• Michael Behe’s mousetrap example of irreducible complexity can be simplified by making some minor alterations to the mousetrap. Furthermore, the mousetrap may lose functionality as a mousetrap if a part is removed but then one might craft a fishhook from the spring, turn the nonfunctional mousetrap into a paper weight and so on.
  • The bacterial flagellum is not, in fact, irreducibly complex because it can lose many parts and still function, either as a simpler flagellum or as a secretion system.
  • The immune system example that Behe is so fond of is not irreducibly complex because the antibodies that mark invading cells for destruction might themselves hinder the function o fthose cells, allowing the system to function (although not as well) without destroyer molecules of the complement system.

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I thought I would blog about the oxymoron of intelligent design for a while. What better place to start than with the remarks of President Bush on the subject. While Bush made these remarks in August of 2005, I am certain his position has not changed one iota–mostly because he has demonstrated a stubborn streak many times over when it comes to changing his mind.Mr. Bush argues that one must teach both sides of the controversy between evolution and intelligent design. So what could be wrong with that?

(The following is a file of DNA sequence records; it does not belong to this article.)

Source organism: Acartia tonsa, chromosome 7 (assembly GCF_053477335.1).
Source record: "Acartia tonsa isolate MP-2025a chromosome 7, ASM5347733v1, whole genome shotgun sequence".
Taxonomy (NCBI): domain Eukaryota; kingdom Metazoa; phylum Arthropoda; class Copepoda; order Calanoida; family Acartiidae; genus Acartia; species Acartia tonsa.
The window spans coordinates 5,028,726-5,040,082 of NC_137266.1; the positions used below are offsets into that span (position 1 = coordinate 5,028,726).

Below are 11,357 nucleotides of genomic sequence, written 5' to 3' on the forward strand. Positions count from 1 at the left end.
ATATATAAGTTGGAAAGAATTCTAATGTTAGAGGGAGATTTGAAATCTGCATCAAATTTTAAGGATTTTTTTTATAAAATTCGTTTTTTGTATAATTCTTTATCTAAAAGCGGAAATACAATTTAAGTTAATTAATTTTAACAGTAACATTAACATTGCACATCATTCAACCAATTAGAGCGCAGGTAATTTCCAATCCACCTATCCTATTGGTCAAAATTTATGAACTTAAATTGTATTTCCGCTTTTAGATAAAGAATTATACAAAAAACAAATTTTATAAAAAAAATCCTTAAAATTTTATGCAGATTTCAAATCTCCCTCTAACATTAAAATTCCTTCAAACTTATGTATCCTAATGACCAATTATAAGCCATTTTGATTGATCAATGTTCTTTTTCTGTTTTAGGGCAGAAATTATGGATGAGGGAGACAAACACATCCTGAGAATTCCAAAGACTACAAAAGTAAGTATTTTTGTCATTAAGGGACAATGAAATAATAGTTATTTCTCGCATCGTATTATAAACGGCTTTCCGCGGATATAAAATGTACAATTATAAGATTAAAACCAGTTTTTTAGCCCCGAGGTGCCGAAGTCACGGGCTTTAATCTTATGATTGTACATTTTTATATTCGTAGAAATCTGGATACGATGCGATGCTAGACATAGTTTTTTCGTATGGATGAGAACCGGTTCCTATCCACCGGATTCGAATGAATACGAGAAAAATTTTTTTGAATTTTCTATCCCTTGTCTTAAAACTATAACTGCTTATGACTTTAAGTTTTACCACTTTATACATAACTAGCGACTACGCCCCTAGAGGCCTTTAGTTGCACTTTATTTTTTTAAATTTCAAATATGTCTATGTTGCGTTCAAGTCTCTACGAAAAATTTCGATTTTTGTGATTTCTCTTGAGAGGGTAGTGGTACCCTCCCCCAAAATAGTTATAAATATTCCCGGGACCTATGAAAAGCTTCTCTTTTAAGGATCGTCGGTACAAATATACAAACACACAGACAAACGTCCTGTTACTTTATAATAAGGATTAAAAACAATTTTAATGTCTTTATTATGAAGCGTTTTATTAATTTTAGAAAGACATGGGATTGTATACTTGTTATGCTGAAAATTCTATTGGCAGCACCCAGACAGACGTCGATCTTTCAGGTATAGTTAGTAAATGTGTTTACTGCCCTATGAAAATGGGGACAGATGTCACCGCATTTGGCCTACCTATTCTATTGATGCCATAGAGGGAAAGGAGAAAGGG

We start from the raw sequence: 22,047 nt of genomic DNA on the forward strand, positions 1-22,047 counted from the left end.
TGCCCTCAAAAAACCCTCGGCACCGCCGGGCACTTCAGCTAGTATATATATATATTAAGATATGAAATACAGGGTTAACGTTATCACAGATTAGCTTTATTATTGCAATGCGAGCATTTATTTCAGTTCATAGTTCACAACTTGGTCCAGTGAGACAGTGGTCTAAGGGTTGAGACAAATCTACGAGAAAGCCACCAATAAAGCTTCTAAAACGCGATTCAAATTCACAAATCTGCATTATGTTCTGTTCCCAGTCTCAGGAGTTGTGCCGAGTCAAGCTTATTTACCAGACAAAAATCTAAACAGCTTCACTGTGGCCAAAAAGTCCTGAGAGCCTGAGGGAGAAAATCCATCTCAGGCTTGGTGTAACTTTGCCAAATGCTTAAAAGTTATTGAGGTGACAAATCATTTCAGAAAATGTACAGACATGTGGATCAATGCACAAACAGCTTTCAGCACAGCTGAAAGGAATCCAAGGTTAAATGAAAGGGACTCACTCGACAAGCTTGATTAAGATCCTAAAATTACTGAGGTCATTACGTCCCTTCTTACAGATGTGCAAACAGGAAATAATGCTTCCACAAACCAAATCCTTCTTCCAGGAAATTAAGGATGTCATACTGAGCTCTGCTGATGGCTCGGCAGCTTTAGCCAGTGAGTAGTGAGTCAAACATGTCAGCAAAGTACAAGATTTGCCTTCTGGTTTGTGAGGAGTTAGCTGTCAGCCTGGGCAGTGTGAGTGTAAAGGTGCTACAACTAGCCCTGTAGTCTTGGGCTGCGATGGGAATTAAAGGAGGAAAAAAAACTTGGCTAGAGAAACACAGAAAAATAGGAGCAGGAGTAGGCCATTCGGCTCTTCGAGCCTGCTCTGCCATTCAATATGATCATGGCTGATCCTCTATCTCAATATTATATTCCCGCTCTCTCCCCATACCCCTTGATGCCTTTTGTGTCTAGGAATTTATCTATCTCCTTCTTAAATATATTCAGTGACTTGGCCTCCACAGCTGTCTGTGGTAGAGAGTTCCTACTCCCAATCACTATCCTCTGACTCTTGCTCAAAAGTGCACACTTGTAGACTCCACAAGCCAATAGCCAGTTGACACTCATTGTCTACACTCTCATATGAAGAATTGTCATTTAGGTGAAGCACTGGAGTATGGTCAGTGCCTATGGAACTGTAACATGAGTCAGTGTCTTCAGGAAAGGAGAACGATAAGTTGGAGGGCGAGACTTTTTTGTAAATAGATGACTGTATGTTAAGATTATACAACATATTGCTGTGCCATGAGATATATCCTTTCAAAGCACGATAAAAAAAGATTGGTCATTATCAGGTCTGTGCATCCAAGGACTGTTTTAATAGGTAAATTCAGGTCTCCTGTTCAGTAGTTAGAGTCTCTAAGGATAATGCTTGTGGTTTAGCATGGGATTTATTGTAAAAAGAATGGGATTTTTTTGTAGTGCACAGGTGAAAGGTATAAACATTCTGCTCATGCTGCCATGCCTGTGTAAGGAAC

First, there is no controversy. Declaring something a controversy does not make it so. Simply declaring that a controversy exists (over fill in the blank) creates a straw man that allows the proponents of intelligent design to have talking points rather than to address the issues advanced by the FACT of evolution. The straw man argument is one of the deadly fallacies in logical argumentation.

Teaching the controversy is a favorite of Michael Behe who claims that evolution must not be taught unless one also teaches the controversy that surrounds it. There are two points I wish to make regarding this claim: